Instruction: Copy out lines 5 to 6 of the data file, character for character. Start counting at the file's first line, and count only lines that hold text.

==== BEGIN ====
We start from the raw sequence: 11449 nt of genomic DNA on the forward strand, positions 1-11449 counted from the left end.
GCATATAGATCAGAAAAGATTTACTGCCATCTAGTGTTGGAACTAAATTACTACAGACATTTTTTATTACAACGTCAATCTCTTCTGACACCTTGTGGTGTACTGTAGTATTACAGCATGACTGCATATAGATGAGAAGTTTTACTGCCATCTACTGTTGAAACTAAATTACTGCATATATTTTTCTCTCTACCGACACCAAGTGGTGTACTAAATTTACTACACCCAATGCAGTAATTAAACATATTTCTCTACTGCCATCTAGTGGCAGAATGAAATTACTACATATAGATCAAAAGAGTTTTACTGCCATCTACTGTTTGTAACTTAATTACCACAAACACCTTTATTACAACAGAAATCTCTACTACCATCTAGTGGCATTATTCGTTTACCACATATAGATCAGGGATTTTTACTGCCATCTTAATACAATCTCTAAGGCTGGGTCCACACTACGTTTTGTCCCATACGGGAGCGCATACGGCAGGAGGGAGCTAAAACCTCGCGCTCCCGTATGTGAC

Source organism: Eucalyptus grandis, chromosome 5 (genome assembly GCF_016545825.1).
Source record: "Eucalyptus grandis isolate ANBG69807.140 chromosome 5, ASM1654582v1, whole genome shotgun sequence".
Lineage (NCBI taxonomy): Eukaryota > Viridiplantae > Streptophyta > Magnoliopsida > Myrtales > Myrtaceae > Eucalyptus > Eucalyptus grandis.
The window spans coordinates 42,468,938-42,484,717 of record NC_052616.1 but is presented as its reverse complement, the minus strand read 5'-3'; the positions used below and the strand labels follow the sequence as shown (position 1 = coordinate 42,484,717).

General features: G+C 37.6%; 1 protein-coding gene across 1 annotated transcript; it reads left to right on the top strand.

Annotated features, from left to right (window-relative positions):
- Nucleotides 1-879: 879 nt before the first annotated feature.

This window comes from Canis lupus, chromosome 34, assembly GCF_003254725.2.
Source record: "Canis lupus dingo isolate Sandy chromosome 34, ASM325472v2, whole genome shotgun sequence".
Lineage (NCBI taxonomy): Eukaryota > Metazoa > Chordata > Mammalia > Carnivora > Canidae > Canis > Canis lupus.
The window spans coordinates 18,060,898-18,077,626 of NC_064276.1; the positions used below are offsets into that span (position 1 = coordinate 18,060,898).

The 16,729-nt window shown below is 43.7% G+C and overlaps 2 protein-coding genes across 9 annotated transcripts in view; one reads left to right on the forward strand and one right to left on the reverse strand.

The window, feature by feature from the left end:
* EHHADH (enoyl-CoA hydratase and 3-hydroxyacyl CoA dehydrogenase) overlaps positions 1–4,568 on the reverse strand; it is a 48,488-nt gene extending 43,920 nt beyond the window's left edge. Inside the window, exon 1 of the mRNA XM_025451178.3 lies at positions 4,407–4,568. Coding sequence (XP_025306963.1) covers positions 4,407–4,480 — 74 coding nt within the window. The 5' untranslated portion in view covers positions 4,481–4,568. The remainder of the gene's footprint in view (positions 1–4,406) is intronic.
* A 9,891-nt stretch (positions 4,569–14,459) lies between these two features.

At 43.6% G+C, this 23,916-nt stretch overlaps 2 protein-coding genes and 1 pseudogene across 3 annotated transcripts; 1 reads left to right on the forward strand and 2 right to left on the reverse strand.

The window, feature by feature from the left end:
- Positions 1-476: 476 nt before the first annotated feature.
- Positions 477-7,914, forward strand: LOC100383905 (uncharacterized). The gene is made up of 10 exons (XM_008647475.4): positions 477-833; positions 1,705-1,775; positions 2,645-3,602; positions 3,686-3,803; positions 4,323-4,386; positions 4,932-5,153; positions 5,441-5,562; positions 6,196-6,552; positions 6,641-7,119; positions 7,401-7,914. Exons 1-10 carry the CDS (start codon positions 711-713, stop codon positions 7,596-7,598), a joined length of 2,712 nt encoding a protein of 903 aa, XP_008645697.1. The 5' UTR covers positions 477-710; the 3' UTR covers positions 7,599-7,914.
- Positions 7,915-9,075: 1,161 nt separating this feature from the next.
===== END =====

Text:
Lineage (NCBI taxonomy): Eukaryota > Viridiplantae > Streptophyta > Magnoliopsida > Myrtales > Myrtaceae > Eucalyptus > Eucalyptus grandis.
The window spans coordinates 42,468,938-42,484,717 of record NC_052616.1 but is presented as its reverse complement, the minus strand read 5'-3'; the positions used below and the strand labels follow the sequence as shown (position 1 = coordinate 42,484,717).